Travel guide to Romania

Romania is a country rich with history and tales of heroic princes battling Ottoman warriors.  It’s a country with natural beauty, scenic mountain landscapes and unspoiled countryside.

Romania is famous for its castles.  One such castle is Bran Castle,  made famous in connection to Bram Stokers fictional Count Dracula.

Although tourism is relatively new to Romania you’ll find Romanians in every region to be very friendly, proud of their history and eager to share it with visitors.

Entry Requirements

For stays of up to three months all you need is a valid passport for the duration of your stay.  You don’t need a visa to enter Romania.  If you intend to stay longer than three months you can apply for a registration certificate issued by the Romanian office for immigration either as self employed, an employee, self supported or as a student.

Getting Around

Buses, trams and trolleybuses provide transport within most towns and cities in Romania, although many are crowded. They usually run from about 5am to midnight, although services can be limited  after 7pm in more remote areas. You can buy  tickets at street kiosks marked bilete or casă de bilete before boarding, and validate them once aboard. Some tickets are good for one trip; others are for two trips, each end of the ticket being valid for one ride. Tickets cost from €0.20 to €0.35.

Trains are run by Caile Ferate Romane.  The train is the most popular way by far of travelling around Romania.

There are three types of trains varying in levels of comfort and price to the same destination.  Local personal trains are the cheapest but they are painfully slow.

Accelerat are faster and more expensive but they are less crowded.

There is little difference between rapid and express trains they are both fairly fast. The most expensive  InterCity trains are the most comfortable but they are no faster than the express trains.


Romanian cities are safe from violent crime. Violent crime is rare and almost always between rival gangs who often fight for territory in certain dodgy areas of Bucharest and other major cities.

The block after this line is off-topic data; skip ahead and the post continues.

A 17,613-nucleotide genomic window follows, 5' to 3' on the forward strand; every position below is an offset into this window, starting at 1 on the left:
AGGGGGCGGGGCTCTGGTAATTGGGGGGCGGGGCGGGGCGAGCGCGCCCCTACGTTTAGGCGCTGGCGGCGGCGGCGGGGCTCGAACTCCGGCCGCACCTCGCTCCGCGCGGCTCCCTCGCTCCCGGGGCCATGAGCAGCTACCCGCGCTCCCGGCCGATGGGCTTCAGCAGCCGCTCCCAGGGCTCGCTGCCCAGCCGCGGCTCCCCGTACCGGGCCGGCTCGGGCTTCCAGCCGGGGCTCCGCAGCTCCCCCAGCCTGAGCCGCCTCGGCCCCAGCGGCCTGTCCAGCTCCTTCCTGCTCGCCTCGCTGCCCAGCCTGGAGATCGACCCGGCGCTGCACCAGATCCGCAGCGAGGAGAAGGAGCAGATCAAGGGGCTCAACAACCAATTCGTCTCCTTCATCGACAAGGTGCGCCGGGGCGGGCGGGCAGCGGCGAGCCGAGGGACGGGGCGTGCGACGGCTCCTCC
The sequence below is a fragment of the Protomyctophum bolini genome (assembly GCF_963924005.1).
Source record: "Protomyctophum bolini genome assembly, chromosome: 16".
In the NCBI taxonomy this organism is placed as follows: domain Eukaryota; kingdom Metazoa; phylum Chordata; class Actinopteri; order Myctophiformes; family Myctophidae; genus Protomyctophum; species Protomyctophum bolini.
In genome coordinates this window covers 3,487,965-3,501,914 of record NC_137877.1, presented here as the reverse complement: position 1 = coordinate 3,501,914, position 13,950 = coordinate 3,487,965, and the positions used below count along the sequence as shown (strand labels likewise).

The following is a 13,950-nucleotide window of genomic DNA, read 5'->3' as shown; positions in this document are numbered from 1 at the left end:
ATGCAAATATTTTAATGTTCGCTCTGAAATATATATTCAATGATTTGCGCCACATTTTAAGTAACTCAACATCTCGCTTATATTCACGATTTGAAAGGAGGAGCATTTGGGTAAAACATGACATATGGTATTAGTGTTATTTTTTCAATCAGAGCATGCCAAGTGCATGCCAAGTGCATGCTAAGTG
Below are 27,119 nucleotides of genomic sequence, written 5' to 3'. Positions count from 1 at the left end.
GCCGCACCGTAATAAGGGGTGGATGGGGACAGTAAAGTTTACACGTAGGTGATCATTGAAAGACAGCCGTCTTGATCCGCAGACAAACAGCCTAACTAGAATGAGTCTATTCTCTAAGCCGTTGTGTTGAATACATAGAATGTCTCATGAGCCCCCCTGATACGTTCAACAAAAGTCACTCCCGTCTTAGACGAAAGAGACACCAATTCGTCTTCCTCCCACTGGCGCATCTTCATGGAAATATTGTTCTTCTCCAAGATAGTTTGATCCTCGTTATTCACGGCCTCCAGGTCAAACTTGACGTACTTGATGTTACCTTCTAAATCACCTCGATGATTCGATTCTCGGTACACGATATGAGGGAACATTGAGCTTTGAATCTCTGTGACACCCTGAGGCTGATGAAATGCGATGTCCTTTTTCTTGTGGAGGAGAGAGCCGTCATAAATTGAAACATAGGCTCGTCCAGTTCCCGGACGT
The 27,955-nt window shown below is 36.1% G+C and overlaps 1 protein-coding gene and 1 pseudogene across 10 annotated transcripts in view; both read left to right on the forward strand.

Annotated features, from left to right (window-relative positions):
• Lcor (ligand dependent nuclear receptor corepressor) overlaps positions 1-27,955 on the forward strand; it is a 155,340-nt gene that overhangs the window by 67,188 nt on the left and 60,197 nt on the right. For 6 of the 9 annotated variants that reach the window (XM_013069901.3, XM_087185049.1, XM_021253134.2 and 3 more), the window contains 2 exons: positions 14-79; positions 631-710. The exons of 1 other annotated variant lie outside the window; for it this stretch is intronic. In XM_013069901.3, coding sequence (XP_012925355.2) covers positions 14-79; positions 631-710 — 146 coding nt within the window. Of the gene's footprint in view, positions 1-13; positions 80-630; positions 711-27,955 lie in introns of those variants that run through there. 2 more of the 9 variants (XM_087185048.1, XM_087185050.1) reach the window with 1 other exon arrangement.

Pickpockets are everywhere you should be particularly careful on crowded buses, and always watch your bag in busy pubs and clubs, petty thieves are a cowardly lot in Romania and will run a mile at the first sign of any resistance.


There is an underlying threat from terrorism.  Attacks, although unlikely, could be indiscriminate, including in places visited by expatriates and foreign travellers.


You should contact your GP around eight weeks before your trip to check if you need vaccinations or to take any other preventative measures.

If you’re visiting Romania you should get a European Health Insurance Card (EHIC).  This is not meant to replace your health travel insurance.  It entitles you to necessary medical treatment during your trip on the same terms as a Romanian National.  If you don’t have your EHIC with you or you’ve lost it, you can call the Department of Health Overseas Healthcare Team (+44 191 218 1999) to get a Provisional Replacement Certificate. Use the official website to order one free online as other websites will charge you:

The EHIC won’t cover medical repatriation, on going medical treatment or non-urgent treatment.  You should make sure you have adequate travel insurance and access to enough money to cover the cost of any medical treatment and repatriation.

Natural Hazards

Romania is not prone to natural hazards


Drink Driving is against the law, there is zero tolerance of drink driving. You could be imprisoned or have your licence take away for at least 90 days.

It’s highly illegal to smoke/own/sell marijuana in Romania. The legislation is conservative and everything linked to any kind of drug is a criminal offence.  You can’t be arrested for consumption but 1g in your pocket and you’ll be put in jail.

Homosexuality is no longer illegal, but attitudes are conservative and the gay community keeps a low profile.

Venture Top Tips

  • Attitudes towards women can be very different in other cultures.
  • Read up on local customs and conventions before you arrive.